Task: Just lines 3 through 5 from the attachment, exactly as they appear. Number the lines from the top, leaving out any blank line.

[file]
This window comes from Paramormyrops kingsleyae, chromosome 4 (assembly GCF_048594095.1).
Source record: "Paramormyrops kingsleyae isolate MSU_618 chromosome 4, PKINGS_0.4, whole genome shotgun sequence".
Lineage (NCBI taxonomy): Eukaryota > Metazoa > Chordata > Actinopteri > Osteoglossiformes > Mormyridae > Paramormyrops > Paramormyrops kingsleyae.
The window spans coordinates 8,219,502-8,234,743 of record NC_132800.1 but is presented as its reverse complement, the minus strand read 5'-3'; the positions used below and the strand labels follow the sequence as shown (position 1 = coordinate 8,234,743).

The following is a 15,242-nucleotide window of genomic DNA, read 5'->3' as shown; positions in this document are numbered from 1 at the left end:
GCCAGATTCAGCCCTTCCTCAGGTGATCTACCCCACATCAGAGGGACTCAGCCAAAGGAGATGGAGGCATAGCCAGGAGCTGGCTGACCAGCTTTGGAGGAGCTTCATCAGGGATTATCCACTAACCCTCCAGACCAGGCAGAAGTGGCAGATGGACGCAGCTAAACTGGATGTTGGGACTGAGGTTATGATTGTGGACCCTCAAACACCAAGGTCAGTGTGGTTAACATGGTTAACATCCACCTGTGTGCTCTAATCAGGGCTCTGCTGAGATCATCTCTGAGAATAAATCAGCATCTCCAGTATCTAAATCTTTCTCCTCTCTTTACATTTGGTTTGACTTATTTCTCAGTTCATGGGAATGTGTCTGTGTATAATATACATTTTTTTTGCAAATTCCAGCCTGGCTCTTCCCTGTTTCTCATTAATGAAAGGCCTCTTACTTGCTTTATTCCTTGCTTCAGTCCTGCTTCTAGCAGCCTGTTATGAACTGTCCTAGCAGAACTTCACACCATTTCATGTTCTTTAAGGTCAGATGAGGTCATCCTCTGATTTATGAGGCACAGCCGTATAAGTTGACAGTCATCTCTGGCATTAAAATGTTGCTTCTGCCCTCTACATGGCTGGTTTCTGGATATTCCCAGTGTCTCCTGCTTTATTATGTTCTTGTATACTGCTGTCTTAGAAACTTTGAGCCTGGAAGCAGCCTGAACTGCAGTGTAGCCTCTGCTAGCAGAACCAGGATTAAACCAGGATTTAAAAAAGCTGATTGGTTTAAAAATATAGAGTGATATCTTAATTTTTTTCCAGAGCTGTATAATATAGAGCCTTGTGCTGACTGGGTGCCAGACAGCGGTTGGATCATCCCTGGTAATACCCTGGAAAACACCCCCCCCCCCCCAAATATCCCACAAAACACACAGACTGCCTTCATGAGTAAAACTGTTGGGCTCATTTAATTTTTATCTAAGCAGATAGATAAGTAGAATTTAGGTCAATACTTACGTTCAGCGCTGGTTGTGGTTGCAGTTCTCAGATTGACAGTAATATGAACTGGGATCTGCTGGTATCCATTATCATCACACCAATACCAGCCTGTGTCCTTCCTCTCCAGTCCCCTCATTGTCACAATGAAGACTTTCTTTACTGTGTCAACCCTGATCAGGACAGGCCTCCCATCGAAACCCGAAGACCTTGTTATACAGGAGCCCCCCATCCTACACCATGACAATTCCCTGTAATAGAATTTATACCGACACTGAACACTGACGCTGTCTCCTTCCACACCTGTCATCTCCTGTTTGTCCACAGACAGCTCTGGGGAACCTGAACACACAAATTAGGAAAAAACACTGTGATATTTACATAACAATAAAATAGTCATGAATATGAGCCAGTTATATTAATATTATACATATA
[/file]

Lineage (NCBI taxonomy): Eukaryota > Metazoa > Chordata > Actinopteri > Osteoglossiformes > Mormyridae > Paramormyrops > Paramormyrops kingsleyae.
The window spans coordinates 8,219,502-8,234,743 of record NC_132800.1 but is presented as its reverse complement, the minus strand read 5'-3'; the positions used below and the strand labels follow the sequence as shown (position 1 = coordinate 8,234,743).

The following is a 15,242-nucleotide window of genomic DNA, read 5'->3' as shown; positions in this document are numbered from 1 at the left end: